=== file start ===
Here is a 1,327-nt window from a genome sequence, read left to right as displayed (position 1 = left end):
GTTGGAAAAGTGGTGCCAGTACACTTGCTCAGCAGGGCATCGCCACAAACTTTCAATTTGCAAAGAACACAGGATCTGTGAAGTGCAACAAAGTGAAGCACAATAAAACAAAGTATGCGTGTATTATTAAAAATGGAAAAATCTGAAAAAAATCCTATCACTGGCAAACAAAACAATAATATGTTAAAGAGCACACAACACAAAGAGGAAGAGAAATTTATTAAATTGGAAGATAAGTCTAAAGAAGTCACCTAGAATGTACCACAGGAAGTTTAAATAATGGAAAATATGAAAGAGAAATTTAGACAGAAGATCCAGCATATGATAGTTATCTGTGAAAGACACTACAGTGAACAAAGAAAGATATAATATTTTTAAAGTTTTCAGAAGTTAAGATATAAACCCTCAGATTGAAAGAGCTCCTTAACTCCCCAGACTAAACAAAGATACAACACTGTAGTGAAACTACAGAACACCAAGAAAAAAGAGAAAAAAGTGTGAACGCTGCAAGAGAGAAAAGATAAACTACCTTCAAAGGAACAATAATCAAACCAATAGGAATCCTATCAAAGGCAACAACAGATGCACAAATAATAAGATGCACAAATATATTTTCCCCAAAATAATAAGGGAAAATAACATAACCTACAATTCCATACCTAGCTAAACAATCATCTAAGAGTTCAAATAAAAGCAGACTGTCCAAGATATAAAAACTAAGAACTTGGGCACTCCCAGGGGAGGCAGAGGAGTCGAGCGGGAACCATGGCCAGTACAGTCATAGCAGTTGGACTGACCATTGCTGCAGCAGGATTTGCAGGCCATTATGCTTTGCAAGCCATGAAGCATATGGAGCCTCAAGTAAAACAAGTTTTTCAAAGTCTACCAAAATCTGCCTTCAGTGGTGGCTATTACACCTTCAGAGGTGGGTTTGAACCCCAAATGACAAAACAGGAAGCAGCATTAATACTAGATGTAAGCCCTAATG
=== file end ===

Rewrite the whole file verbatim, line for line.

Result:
Here is a 1,327-nt window from a genome sequence, read left to right as displayed (position 1 = left end):
GTTGGAAAAGTGGTGCCAGTACACTTGCTCAGCAGGGCATCGCCACAAACTTTCAATTTGCAAAGAACACAGGATCTGTGAAGTGCAACAAAGTGAAGCACAATAAAACAAAGTATGCGTGTATTATTAAAAATGGAAAAATCTGAAAAAAATCCTATCACTGGCAAACAAAACAATAATATGTTAAAGAGCACACAACACAAAGAGGAAGAGAAATTTATTAAATTGGAAGATAAGTCTAAAGAAGTCACCTAGAATGTACCACAGGAAGTTTAAATAATGGAAAATATGAAAGAGAAATTTAGACAGAAGATCCAGCATATGATAGTTATCTGTGAAAGACACTACAGTGAACAAAGAAAGATATAATATTTTTAAAGTTTTCAGAAGTTAAGATATAAACCCTCAGATTGAAAGAGCTCCTTAACTCCCCAGACTAAACAAAGATACAACACTGTAGTGAAACTACAGAACACCAAGAAAAAAGAGAAAAAAGTGTGAACGCTGCAAGAGAGAAAAGATAAACTACCTTCAAAGGAACAATAATCAAACCAATAGGAATCCTATCAAAGGCAACAACAGATGCACAAATAATAAGATGCACAAATATATTTTCCCCAAAATAATAAGGGAAAATAACATAACCTACAATTCCATACCTAGCTAAACAATCATCTAAGAGTTCAAATAAAAGCAGACTGTCCAAGATATAAAAACTAAGAACTTGGGCACTCCCAGGGGAGGCAGAGGAGTCGAGCGGGAACCATGGCCAGTACAGTCATAGCAGTTGGACTGACCATTGCTGCAGCAGGATTTGCAGGCCATTATGCTTTGCAAGCCATGAAGCATATGGAGCCTCAAGTAAAACAAGTTTTTCAAAGTCTACCAAAATCTGCCTTCAGTGGTGGCTATTACACCTTCAGAGGTGGGTTTGAACCCCAAATGACAAAACAGGAAGCAGCATTAATACTAGATGTAAGCCCTAATG